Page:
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Higham Lane
Sixth Form



Do I need to have studied History at GCSE to take A Level History?

In short, yes. We require prospective students to have achieved a Level 6 in GCSE History. In the rare occurrence you have not studied History at GCSE and want to study it at A Level, then a conversation with Mrs Doyne-Ditmas (Subject Leader for History) is essential.


What opportunities are there outside of the classroom?

In a joint trip in October of Year 13, History & Politics students go on a week long trip to Washington DC and New York City. In addition to this, there is a truly unique opportunity for two students each year to go to Auschwitz on a “24 hour” trip.


Where can History take me?

History A Level is considered one of the strongest “facilitating subjects”. This means that Universities are drawn to a candidate who has studied History, as it equips students with a broad range of analytical skills that are applicable to every single degree course.


History is a well-respected subject across the business and academic world. The skills developed throughout the course will prove invaluable throughout your life. History teaches you to debate, analyse, evaluate, think outside the box, critically compare and enables you to fulfil your potential in all subjects. History complements a variety of subjects across the curriculum such as English, Government and Politics, Social Sciences, Geography and Law. A History A Level is a desirable component of any successful university application.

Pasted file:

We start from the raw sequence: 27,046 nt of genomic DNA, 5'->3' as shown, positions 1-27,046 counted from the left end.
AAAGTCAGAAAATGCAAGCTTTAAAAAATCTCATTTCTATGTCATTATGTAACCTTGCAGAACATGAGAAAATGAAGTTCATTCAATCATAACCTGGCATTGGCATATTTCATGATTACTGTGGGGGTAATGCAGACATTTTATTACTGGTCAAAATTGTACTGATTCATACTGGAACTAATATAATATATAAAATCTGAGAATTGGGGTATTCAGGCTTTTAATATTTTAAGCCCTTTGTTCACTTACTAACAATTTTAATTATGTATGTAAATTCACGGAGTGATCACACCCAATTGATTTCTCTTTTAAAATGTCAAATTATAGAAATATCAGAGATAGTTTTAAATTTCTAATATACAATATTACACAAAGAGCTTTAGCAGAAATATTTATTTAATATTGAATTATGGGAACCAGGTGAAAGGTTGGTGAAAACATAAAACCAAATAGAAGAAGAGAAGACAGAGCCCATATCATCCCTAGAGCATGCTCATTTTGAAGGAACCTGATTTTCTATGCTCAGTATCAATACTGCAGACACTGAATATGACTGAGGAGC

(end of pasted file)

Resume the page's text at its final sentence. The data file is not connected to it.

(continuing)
Exam Board:



A Level – Two exams

  • Breadth study paper 1
  • Depth study paper 2

A Level – Historical Investigation

Course Details:

Breadth Study – The Tudors: England 1469 – 1603

  • Henry VII – birth of the Tudors
  • Henry VIII – consolidation of dynasty and reform of the Church
  • Edward VI and Mary I – turmoil
  • Elizabeth I – triumph of England

Depth Study – America – The American Dream 1945- 1980

  • Birth of a new superpower 1945
  • The growth of the US consumer boom
  • American Civil Rights
  • US foreign policy in the Cold War
  • The importance of the US Presidents 1945-1980

Historical Investigation

  • A personal study based on a topic of the student’s choice – the question needs to cover 100 years and must not cross over with the content from Breadth or Depth study.

Other Learning Opportunities:

  • Supporting KS3/4 students in History lessons
  • Attendance at national History conferences with leading Historians
  • KS5 History trip to America and English Historical sites
  • Links with university History departments
  • Debating society

Where next with this course?

A Level History is a desirable qualification for a number of university courses and professions. The skills developed and enhanced through the subject result in job opportunities from a variety of areas both in the public sector and the world of academia. Key opportunities include Journalism, Law, Finance, Marketing, Business, Politics, PR, Medicine and of course any career directly related such as Museum Curator, Archaeologist, Historical Author, Historical advisor.

Employers and universities alike find History A Level develops students as highly developed problem solvers and critical thinkers and value these skills above all else.


Click on the link below for a copy of the course details.